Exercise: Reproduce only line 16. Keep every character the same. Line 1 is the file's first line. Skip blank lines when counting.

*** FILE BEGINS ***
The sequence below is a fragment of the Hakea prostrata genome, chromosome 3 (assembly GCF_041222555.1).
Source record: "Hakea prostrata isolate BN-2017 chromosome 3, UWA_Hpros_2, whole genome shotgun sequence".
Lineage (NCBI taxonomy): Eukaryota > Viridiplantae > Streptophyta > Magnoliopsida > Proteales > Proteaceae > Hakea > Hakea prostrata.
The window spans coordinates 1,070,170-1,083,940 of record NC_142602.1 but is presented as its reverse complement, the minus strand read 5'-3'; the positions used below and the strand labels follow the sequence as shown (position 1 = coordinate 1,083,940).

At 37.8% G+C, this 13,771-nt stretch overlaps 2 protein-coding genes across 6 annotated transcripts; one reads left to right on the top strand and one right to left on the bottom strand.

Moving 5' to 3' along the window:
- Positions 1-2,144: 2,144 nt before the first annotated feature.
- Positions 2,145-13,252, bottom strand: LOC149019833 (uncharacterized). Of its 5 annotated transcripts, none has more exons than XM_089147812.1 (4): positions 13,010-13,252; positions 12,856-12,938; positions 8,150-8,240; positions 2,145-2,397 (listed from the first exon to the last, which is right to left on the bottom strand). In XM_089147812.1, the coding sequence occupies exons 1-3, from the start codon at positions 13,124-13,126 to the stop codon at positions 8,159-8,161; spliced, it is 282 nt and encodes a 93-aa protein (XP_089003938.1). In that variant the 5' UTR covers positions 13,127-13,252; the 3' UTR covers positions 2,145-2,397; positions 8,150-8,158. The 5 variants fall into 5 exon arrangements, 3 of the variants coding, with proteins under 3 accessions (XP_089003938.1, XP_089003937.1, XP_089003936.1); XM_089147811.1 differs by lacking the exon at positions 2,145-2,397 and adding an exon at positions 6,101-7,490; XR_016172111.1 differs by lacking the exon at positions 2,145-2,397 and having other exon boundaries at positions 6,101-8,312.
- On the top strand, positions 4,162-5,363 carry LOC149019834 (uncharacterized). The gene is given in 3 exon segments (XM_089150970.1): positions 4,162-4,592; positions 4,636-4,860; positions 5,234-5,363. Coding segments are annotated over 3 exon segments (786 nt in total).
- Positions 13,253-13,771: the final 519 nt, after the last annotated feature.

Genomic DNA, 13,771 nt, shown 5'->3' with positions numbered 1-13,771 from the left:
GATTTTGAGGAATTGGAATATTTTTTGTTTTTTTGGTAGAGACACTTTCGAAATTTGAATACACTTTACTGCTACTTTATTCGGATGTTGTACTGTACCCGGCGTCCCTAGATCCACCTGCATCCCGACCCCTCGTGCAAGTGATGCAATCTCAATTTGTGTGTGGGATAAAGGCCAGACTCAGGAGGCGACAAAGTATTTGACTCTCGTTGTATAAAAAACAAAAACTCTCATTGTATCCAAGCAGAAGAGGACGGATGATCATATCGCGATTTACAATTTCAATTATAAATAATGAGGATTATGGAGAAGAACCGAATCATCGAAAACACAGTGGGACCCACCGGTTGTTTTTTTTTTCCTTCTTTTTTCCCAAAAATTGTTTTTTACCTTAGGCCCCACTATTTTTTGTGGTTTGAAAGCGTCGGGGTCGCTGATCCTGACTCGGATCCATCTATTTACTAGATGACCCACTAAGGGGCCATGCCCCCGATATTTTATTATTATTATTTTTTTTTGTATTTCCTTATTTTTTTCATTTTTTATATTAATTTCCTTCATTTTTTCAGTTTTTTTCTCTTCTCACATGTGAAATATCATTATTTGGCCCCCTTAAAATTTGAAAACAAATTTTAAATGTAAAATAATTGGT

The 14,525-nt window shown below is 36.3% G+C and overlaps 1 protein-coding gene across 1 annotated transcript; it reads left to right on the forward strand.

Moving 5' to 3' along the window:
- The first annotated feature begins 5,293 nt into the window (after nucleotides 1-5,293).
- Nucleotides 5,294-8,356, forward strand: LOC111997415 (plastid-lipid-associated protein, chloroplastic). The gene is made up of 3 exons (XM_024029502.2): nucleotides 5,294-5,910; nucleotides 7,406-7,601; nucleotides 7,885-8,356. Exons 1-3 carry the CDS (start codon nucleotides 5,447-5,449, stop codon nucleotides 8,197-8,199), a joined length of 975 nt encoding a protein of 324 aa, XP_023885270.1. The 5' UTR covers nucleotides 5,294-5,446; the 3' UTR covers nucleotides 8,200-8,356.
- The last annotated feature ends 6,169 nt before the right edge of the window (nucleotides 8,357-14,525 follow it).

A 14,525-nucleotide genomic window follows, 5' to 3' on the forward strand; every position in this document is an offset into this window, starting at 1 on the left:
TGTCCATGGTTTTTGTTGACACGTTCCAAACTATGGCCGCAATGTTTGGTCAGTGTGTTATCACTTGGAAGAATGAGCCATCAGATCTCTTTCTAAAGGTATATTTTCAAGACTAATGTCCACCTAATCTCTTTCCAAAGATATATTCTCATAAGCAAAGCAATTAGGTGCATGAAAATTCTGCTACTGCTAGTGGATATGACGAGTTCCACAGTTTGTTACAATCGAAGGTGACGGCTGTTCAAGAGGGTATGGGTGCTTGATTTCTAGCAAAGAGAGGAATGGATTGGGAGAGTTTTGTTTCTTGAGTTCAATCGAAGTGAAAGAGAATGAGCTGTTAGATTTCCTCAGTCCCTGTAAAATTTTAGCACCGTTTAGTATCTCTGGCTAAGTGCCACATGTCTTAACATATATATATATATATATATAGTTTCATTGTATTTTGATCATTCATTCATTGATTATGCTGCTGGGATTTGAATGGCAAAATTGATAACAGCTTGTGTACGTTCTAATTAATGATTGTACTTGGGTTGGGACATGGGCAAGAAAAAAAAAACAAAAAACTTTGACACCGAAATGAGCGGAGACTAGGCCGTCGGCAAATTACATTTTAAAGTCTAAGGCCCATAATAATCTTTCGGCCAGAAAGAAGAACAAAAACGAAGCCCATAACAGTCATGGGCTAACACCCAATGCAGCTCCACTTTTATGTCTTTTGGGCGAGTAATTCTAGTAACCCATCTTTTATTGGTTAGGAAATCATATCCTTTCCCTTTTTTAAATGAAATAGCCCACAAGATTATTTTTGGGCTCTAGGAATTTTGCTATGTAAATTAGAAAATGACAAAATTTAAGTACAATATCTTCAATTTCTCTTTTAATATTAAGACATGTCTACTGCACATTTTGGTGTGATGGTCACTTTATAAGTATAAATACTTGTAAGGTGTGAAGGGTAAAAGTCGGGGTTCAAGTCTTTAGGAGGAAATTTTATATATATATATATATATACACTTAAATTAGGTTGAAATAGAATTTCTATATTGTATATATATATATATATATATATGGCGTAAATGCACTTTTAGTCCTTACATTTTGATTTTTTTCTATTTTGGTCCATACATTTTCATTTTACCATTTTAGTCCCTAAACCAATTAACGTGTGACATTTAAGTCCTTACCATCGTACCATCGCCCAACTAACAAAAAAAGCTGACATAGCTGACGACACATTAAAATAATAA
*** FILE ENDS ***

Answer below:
- Nucleotides 5,294-8,356, forward strand: LOC111997415 (plastid-lipid-associated protein, chloroplastic). The gene is made up of 3 exons (XM_024029502.2): nucleotides 5,294-5,910; nucleotides 7,406-7,601; nucleotides 7,885-8,356. Exons 1-3 carry the CDS (start codon nucleotides 5,447-5,449, stop codon nucleotides 8,197-8,199), a joined length of 975 nt encoding a protein of 324 aa, XP_023885270.1. The 5' UTR covers nucleotides 5,294-5,446; the 3' UTR covers nucleotides 8,200-8,356.